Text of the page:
Al-Ahdab (0.115 mbd)

Work has started on this field, and CNPC expects to get up to 60kbd in July 2011

Qaiyarah (0.12 mbd) and Najmah (0.11 mbd)

Sonangol is reported to be trying to bring in additional partners to help it develop the fields.  They are talking of drilling 40 or 50 wells next year, but this will depend on the availability of rigs.

Overall, probably the most interesting thing to me is that the water injection facilities, previously seen as a responsibility of the Iraqi oil ministry, are now being handled by a consortia of the oil companies.
One big question is how the players will coordinate to fund and build a massive, shared water-injection system needed to boost field performance in the south of the country. By injecting water or other fluids into older fields, engineers can boost production.

Exxon Mobil Corp. is leading a steering committee, including all the international firms that signed development deals, that is exploring how to build the system. An executive of the company told the symposium Sunday that a study on the project will be ready in September.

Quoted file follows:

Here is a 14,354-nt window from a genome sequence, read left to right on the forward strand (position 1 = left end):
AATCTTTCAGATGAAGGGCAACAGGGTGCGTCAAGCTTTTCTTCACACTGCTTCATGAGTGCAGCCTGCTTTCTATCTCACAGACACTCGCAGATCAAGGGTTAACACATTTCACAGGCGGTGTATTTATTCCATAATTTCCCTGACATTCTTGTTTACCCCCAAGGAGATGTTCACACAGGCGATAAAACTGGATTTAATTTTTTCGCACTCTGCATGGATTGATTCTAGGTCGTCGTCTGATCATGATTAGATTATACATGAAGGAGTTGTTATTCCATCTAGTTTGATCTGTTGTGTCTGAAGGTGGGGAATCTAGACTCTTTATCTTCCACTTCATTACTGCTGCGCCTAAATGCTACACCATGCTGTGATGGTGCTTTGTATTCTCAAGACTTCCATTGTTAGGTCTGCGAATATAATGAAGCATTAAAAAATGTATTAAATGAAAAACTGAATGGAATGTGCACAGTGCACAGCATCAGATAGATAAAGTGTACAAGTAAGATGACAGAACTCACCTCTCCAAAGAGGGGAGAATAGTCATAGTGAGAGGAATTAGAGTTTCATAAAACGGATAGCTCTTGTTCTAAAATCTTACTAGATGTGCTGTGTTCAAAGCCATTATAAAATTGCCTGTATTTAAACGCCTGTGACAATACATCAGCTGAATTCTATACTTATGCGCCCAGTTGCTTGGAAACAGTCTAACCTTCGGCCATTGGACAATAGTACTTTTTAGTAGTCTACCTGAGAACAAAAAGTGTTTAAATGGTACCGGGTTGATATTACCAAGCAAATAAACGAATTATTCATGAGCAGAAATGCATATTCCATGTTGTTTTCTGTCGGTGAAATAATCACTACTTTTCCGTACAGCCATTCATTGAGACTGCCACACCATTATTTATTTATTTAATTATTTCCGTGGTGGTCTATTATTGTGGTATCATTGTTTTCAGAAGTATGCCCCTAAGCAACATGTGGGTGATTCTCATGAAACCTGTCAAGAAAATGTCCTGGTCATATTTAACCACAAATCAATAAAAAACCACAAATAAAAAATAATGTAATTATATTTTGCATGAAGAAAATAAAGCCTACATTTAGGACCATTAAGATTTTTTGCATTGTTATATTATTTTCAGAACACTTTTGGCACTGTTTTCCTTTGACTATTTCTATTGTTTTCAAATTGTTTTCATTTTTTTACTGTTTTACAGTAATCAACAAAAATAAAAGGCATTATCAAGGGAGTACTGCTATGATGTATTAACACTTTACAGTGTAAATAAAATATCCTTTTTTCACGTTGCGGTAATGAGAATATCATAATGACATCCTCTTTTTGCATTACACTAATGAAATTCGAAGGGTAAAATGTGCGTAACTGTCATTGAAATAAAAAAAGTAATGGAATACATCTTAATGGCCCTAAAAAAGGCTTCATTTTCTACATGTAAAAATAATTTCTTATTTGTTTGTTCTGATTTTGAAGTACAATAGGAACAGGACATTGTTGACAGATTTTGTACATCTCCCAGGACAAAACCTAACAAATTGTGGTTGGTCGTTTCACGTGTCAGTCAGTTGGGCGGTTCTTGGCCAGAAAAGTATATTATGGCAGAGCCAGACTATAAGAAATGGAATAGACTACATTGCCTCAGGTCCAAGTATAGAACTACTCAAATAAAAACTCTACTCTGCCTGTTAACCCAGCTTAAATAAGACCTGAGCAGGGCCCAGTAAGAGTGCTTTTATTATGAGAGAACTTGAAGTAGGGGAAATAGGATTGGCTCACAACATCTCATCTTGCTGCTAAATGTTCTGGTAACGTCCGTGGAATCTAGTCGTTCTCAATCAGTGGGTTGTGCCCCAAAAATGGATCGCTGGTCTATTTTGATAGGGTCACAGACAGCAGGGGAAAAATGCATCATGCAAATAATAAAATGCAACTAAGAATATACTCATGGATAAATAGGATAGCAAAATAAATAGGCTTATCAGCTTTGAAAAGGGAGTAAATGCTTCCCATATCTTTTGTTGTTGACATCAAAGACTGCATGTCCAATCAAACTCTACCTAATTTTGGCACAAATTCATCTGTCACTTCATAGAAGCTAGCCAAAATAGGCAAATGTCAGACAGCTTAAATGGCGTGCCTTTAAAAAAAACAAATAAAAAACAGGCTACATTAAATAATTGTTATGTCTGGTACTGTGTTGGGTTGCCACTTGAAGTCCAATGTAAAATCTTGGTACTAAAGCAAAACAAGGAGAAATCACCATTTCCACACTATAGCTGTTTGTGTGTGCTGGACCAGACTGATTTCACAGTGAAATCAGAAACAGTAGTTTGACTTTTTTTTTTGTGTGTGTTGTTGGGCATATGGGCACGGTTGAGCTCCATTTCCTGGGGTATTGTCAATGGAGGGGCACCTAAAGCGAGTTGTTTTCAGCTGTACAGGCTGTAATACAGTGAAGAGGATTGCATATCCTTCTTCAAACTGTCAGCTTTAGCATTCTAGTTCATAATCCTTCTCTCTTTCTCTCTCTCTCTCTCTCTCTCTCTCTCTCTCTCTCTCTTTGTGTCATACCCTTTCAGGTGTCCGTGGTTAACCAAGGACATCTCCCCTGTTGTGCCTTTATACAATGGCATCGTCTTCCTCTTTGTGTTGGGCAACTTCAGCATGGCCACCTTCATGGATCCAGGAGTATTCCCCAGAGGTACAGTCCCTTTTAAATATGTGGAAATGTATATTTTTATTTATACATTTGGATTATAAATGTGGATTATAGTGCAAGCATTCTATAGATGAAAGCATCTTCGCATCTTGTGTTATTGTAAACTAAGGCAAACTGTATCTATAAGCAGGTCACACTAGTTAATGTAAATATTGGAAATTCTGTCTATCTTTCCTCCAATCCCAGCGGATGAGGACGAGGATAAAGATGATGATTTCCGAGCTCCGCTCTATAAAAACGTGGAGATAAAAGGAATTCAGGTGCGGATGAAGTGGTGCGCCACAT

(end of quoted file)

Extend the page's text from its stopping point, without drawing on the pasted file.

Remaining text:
Steve From Virginia said...

Looking @ the number of wells and the lack of processing infrastructure the Iraqi oil ministry suggestions are very much optimistic.

What is the decline rate and the local consumption rate? How much is smuggled to Jordan, Syria and Iran. Who provides finished product such as diesel fuel?

Finally, the assumption - presuming Iraq can produce 12m bpd - is that this added oil is going to be dumped on the market to drive the real price lower.

Why would anyone do something so stupid?


Anonymous said...

Stuart, the EIA's latest International Energy Outlook which came out (in full version) a few days back has a special section on future Iraq production that you may find interesting.

Begins on page 34 but their not-euphoric assessment is on 35.

Long term, they see it as a big factor, though.

Stuart Staniford said...

Good catch Benno - yes, they are very cautious indeed. Their assumptions amount to all the IOCs losing their shirts!

I suspect the truth will end up somewhere in between - Iraqi production will rise, but it will take materially longer than the Iraqi oil ministry hopes. That's assuming they can form a reasonably strong government that can guarantee the security environment, however. If not, then all bets are off.